April 22, 2008

Expelled and Holocaust Irony

If you're not familiar with Ben Stein's recent involvement with a film called "Expelled," I'll give you the short version and you can check out the rest on Wikipedia and/or through a Google search.

Essentially, Stein is the host of an anti-science screed of a movie which seeks to get people all worked up against science, biology, atheists and Planned Parenthood. I first heard of this film when he fooled some prominent biologists into being interviewed, and again later when one of the interviewees was barred from seeing the film in public. The new York Times reviewed the film and called it "a conspiracy-theory rant masquerading as investigative inquiry."

I hadn't discussed this story before because it was all over the atheist blogosphere. But the latest development in this saga has me really upset.

If you're a skeptic, you've likely heard the name "Michael Shermer." He's the founder of the Skeptics Society and of Skeptic magazine. In addition to debunking psychics and other bullshit artists, he has written books on the reasons that people believe strange things and on pseudohistory.

It was from Shermer that I first learned about the deeply delusional world of Holocaust Deniers. Before I read Shermer, I didn't realize the depth of denial some people harbor regarding the Holocaust. I found it eye opening; it was a moment in my life when I saw more clearly how the delusional thinking that is the antithesis of skepticism is not harmless. The danger of delusion, of believing things that make us happy, was something I had suspected. But it became more real and more visceral when I read about Holocaust denial.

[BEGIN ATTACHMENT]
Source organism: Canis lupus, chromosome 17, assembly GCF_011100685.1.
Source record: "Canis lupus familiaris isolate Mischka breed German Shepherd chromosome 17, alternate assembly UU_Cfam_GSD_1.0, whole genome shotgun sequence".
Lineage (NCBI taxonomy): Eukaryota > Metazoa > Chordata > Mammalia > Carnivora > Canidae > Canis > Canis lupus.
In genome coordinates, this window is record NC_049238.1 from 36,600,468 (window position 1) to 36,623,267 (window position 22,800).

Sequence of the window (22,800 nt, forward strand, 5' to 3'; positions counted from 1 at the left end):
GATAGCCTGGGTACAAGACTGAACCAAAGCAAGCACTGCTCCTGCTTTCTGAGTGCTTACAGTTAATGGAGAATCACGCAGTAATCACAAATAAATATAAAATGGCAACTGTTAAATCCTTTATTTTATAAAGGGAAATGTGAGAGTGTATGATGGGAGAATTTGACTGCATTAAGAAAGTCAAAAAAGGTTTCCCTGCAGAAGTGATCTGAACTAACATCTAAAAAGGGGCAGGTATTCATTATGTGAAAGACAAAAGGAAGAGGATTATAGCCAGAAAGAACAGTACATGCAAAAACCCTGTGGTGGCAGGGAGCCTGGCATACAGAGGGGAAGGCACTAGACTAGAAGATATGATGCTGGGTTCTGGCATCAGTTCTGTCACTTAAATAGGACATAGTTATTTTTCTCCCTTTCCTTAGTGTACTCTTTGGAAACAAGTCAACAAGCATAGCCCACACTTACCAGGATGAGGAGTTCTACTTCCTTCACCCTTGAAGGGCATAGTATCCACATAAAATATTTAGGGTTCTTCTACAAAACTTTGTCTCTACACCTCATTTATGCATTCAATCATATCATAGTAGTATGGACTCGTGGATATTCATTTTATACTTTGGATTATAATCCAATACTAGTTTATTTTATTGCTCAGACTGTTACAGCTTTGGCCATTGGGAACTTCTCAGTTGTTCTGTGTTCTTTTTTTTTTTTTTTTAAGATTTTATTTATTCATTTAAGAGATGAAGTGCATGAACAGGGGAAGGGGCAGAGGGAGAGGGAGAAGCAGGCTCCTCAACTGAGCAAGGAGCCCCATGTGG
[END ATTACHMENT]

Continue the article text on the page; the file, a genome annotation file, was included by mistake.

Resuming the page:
Shermer has spent a great deal of time debunking Holocaust Deniers. Which is why I am upset at what Stein and his fellow filmmakers have done.

In their linking of evolutionary biology to all the evils of the world, they have painted creationism skeptics as contributors to the Holocaust on the oft-repeated but unsupported belief that Hitler's atrocities were driven by atheism and evolutionary biology. In their effort to smear Shermer in the film, as a person who has opposed the creationist delusion, they've convinced some Jews that this champion of the facts of the Holocaust is somehow responsible for the Holocaust.

This came to the attention of Richard Dawkins, and he's posted about it on his website in an entry called "Open Letter to a victim of Ben Stein's lying propaganda." The short version is that after seeing Expelled, a moviegoer contacted Shermer and criticized him as someone who thinks "that it was okay for [his] great-grandparents to die in the Holocaust!"